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12/19/07 - Letter to KBC about wolves from Hannah, UK.
Thank you for your well thought out letter about wolves and their relationship with humans. The best thing about being 12 is that there is a lot of time left in your life to learn and listen and I hope that you will view this as an opportunity to be open minded and hear some of the facts, and pay close attention to experiences about wolves that others have had.
First I want to say that it is OK to love animals if we expect to be anything as a human society we must have empathy for other creatures. But that same empathy must first and foremost be applied to mankind and animals must be able to fit into human existence, it is our responsibility to care for animals and to manage them in such a way that they benefit from our presence just as we should from theirs. It disturbs me that you seem to believe that humans are not a natural part of the ecosystem and environment. Whether you believe humans were given the earth as a gift from God and created in Godís image, or you believe they evolved from lower life forms, humans are still part of the life cycle of all living elements in this world. Every living thing has a role to fill on this earth including humans. We are not just some alien occupying and destroying the landscape as so often appears to be the modern belief. Many species other than humans must manipulate their surroundings to create habitat for themselves. Humans are just so intelligent that sometimes they go a bit too far.
As someone who has lived with wolf presence for over nine years now, I have to profess a profound respect for this animal just as I do for bears and mountain lions. They are magnificent and awesome creatures. That also gives them the capability to create conflicts in the lives of human beings. It has been scientifically proven that when wolves begin to move towards human beings and their habitat, whether it be homes, towns, or even wilderness campsites, it is because there is something wrong with the pack. Whether it be a decrease in natural food source or a disease or weather issues, obviously something has stressed the animal.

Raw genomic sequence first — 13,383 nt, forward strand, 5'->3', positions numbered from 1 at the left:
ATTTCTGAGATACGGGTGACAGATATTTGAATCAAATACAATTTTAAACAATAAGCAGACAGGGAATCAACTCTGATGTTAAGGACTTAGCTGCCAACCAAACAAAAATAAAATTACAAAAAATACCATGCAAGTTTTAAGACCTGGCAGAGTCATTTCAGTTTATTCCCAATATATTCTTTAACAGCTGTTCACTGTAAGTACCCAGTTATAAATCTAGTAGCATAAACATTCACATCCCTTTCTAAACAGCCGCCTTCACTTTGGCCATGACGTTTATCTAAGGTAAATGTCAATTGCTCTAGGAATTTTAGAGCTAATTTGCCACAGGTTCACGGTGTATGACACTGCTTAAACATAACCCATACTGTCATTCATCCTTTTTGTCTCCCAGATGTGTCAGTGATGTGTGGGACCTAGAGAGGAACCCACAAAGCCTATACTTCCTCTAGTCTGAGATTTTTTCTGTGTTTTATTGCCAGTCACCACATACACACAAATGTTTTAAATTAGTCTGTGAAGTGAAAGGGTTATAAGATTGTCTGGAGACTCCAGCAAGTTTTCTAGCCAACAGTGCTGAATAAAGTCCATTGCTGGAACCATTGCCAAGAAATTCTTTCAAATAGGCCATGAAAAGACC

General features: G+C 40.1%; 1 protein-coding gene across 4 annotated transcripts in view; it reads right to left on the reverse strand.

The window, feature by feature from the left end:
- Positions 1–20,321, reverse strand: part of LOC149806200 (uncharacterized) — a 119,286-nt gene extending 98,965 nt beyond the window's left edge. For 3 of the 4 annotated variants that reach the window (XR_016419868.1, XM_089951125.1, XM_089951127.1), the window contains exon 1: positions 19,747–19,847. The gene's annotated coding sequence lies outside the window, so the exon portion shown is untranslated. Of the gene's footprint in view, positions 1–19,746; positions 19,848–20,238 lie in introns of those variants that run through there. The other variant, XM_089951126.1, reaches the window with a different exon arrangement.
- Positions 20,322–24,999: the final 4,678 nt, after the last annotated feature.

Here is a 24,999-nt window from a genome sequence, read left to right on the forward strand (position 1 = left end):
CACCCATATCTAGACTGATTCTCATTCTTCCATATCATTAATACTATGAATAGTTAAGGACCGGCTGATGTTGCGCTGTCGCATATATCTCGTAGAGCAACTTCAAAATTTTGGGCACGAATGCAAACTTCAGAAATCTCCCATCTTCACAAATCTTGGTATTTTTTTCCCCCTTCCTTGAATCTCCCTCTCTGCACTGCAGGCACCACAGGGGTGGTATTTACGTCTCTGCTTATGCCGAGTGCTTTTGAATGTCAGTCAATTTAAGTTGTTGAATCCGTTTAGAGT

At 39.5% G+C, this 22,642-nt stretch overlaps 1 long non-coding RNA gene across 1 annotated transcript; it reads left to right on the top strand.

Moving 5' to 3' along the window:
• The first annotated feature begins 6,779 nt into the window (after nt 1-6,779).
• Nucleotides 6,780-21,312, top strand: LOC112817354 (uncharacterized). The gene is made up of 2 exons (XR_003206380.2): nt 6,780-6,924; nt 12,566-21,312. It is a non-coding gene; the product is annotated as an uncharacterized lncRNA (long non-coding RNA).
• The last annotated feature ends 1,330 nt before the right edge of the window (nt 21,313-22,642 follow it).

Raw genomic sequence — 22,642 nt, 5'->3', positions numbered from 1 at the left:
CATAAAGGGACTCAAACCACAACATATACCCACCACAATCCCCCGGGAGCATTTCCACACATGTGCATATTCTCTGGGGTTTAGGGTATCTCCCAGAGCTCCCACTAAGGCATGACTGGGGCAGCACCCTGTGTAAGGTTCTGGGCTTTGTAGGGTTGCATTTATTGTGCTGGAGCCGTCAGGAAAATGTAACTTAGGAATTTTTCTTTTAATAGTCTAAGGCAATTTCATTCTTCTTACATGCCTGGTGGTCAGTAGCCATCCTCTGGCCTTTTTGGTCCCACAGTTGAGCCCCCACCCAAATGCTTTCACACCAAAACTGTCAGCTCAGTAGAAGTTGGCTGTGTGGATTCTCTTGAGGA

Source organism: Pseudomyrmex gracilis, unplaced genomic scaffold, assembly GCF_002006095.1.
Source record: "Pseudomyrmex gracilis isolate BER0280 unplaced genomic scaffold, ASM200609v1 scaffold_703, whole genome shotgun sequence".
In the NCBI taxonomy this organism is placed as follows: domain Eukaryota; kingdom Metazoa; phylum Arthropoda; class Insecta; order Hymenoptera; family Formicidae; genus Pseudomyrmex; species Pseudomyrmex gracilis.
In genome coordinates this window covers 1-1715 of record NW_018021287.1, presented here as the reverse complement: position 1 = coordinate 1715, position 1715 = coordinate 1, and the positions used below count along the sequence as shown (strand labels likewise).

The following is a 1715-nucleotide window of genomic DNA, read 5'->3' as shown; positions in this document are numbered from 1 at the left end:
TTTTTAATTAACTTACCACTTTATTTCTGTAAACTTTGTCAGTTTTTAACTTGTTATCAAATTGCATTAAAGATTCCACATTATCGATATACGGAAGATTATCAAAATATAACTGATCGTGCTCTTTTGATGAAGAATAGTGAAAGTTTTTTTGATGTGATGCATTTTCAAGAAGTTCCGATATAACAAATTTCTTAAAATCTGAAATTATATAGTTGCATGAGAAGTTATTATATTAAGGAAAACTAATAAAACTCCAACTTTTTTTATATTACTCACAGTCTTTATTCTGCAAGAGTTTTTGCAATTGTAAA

What you absolutely must understand and I hope that you will be able to learn this as you move forward in your life and career choices is that animals must be studied on the basis of instinct and behaviors. You state in your letter that wolves get angry. I submit to you that they are not mentally similar to what you are most familiar with, the mechanisms of the human mind, therefore they do not get angry nor happy nor sad. When an animal is stressed, it does not reason as a human will, it only understands the stress, and it reacts to that stress through behavioral instinct although to a person who anthromorphosis the animal, it may appear sad or mad or happy. (By the way that means inflicts human characteristics where none exist, donít worry we all do it if we love and reflect our feelings onto our pets.) When an animal is doing well and in good condition it only understands that it feels well and reacts to that feeling by breeding and raising pups or playing this does not indicate happiness although one could assume that if it could be happy like a human this would be the time.
When wolves come into villages as is happening in Alaska right now, they are looking for food and at this point are eating dogs in backyards. Or in one case an entire pack had contracted rabies. Rabies is a disease of the central nervous system brought on by a virus that is spread through saliva and bites. The Alaska case is due to disease not lack of food. None of these instances have anything to do with the wolves reasoning ability or its feelings about mankind. They are stressed and acting on behavioral instincts. They do not think these things through and they will not think twice about attacking something that isnít well defended.